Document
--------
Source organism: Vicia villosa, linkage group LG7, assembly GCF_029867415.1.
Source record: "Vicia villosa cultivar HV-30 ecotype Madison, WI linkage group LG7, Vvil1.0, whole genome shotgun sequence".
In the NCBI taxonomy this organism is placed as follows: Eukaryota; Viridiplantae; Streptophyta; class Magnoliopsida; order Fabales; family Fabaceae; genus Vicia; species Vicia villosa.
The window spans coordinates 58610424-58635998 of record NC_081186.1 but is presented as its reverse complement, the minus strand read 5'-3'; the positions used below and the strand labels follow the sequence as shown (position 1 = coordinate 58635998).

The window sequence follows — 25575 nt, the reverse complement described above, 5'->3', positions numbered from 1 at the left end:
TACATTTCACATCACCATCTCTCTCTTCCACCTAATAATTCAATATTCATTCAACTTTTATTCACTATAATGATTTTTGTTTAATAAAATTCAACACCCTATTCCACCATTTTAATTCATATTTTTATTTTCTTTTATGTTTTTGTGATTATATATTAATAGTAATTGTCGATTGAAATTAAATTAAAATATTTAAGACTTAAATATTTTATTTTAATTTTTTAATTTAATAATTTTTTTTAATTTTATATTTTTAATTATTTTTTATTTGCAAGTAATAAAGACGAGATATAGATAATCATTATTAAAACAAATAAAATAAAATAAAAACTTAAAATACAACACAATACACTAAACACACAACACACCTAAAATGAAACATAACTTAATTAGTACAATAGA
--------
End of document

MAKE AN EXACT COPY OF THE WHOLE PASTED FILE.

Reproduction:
Source organism: Vicia villosa, linkage group LG7, assembly GCF_029867415.1.
Source record: "Vicia villosa cultivar HV-30 ecotype Madison, WI linkage group LG7, Vvil1.0, whole genome shotgun sequence".
In the NCBI taxonomy this organism is placed as follows: Eukaryota; Viridiplantae; Streptophyta; class Magnoliopsida; order Fabales; family Fabaceae; genus Vicia; species Vicia villosa.
The window spans coordinates 58610424-58635998 of record NC_081186.1 but is presented as its reverse complement, the minus strand read 5'-3'; the positions used below and the strand labels follow the sequence as shown (position 1 = coordinate 58635998).

The window sequence follows — 25575 nt, the reverse complement described above, 5'->3', positions numbered from 1 at the left end:
TACATTTCACATCACCATCTCTCTCTTCCACCTAATAATTCAATATTCATTCAACTTTTATTCACTATAATGATTTTTGTTTAATAAAATTCAACACCCTATTCCACCATTTTAATTCATATTTTTATTTTCTTTTATGTTTTTGTGATTATATATTAATAGTAATTGTCGATTGAAATTAAATTAAAATATTTAAGACTTAAATATTTTATTTTAATTTTTTAATTTAATAATTTTTTTTAATTTTATATTTTTAATTATTTTTTATTTGCAAGTAATAAAGACGAGATATAGATAATCATTATTAAAACAAATAAAATAAAATAAAAACTTAAAATACAACACAATACACTAAACACACAACACACCTAAAATGAAACATAACTTAATTAGTACAATAGA